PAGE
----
The Carolina Dog, also known as the American Dingo and Dixie Dingo, is a medium-sized, independent breed that was first seen living as wild undomesticated dogs during the 1970s in isolated regions of the Southeastern United States by Dr. I. Lehr Brisbin, a professor from the University of Georgia. Scientists have discovered the remains of dogs from Native American burial sites that date back thousands of years with a bone structure similar to the modern-day Carolina Dog. It is believed that they descended from ancient pariah dogs who accompanied primitive humans from Asia across the Bering Strait over 10,000 years ago and are considered to be the first domesticated dogs in the Americas. While many Carolina Dogs have been domesticated, wild specimens of the breed still exist today.
Similar in appearance to a small dingo or jackal, the Carolina Dog has various distinctive features that have made them able to survive for thousands of years in the tall grasslands and swampy areas of the Southern United States. The breed's short, thick, and dense coat comes in various shades of red, yellow, and even black & tan. A dog of medium build, the American Dingo has medium-to-large, usually upright ears, and dark, almond-shaped eyes, giving them the appearance of a versatile and efficient predator. They have a well-proportioned muzzle, housing powerful jaws, with a black nose. The characteristic tail of the Carolina Dog is of moderate brush and has the shape of a "fish-hook."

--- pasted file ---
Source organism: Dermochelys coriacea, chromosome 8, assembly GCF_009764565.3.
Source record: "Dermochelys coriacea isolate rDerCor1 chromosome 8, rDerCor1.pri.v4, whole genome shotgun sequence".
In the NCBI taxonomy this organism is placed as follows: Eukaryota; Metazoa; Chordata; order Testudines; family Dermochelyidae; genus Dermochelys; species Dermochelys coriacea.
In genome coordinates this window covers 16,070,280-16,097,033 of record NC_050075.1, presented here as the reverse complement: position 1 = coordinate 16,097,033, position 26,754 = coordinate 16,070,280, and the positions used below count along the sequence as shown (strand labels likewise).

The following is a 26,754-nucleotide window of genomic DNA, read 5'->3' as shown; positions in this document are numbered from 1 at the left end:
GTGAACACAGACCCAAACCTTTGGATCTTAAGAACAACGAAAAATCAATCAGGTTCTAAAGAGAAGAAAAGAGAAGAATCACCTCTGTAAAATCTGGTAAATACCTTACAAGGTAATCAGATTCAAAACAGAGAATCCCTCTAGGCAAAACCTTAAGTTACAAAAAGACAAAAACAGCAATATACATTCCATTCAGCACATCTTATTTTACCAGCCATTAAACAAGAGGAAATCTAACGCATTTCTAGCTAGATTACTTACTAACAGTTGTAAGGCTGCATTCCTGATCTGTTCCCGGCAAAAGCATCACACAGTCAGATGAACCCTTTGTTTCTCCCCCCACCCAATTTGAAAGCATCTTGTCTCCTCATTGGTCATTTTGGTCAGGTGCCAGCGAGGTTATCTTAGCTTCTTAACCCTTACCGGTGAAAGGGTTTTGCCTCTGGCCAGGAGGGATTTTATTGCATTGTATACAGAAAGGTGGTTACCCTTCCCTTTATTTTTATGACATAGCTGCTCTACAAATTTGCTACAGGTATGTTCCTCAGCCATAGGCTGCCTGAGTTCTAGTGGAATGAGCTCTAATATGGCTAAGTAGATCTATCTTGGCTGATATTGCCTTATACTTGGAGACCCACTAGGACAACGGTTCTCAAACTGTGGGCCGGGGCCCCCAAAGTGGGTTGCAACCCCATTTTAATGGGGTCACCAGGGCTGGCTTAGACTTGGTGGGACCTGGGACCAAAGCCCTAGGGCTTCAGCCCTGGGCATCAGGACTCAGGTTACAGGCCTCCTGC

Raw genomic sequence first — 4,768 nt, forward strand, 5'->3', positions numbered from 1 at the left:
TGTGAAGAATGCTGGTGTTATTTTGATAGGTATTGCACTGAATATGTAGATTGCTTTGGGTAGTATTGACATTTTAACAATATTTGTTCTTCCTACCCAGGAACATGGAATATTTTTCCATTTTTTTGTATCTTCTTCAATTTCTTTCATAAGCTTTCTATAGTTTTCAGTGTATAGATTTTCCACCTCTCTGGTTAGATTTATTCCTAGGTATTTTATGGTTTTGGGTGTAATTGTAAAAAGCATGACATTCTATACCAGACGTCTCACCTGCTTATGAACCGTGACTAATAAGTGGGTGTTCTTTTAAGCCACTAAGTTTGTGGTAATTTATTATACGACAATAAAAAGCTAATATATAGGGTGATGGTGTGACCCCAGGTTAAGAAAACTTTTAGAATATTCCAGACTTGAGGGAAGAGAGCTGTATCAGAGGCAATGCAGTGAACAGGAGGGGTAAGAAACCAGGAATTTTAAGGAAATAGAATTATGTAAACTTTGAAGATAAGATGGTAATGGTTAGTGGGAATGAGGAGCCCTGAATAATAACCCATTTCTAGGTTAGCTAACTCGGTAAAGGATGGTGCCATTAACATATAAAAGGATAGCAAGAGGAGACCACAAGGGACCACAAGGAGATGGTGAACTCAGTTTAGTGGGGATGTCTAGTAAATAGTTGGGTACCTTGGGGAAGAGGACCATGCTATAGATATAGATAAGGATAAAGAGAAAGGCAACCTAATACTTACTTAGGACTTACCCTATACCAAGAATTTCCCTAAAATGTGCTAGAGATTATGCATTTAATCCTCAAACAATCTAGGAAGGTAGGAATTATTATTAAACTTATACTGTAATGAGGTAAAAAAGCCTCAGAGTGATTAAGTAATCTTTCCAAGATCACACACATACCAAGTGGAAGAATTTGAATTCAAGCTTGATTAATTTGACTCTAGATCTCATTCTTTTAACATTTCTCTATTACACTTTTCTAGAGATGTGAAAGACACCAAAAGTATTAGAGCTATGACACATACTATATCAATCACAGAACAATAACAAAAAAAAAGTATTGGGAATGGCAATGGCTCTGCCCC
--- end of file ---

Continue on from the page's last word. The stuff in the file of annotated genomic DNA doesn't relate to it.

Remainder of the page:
Retaining much of their wild nature, Carolina Dogs are responsive, highly intelligent, and very independent, training easily regardless of their survival background and high prey drive. These pack-orientated hounds can be reserved around others and are very suspicious of strangers but once they are a member of the family, they are fiercely loyal and extremely devoted. The Carolina Dog is not recommended for first-time dog owners who do not understand the pack mentality of certain breeds but require firm leadership in the household, otherwise leading to stubbornness as an adult. With proper socialization and training, they can fit right in with families that have dogs and other pets. The energetic and active personality of the Carolina Dog can make a lively friend for children, appreciating plenty of outdoor space in which to run and play. Due to their intelligence, the breed excels in dog sports such as agility, obedience, and flyball; finding activities that both you and your dog enjoy can help them receive the proper amount of physical and mental exercise. Although the Carolina Dog still retains some of their wild instincts, they can be quite the devoted companion for the right type of family.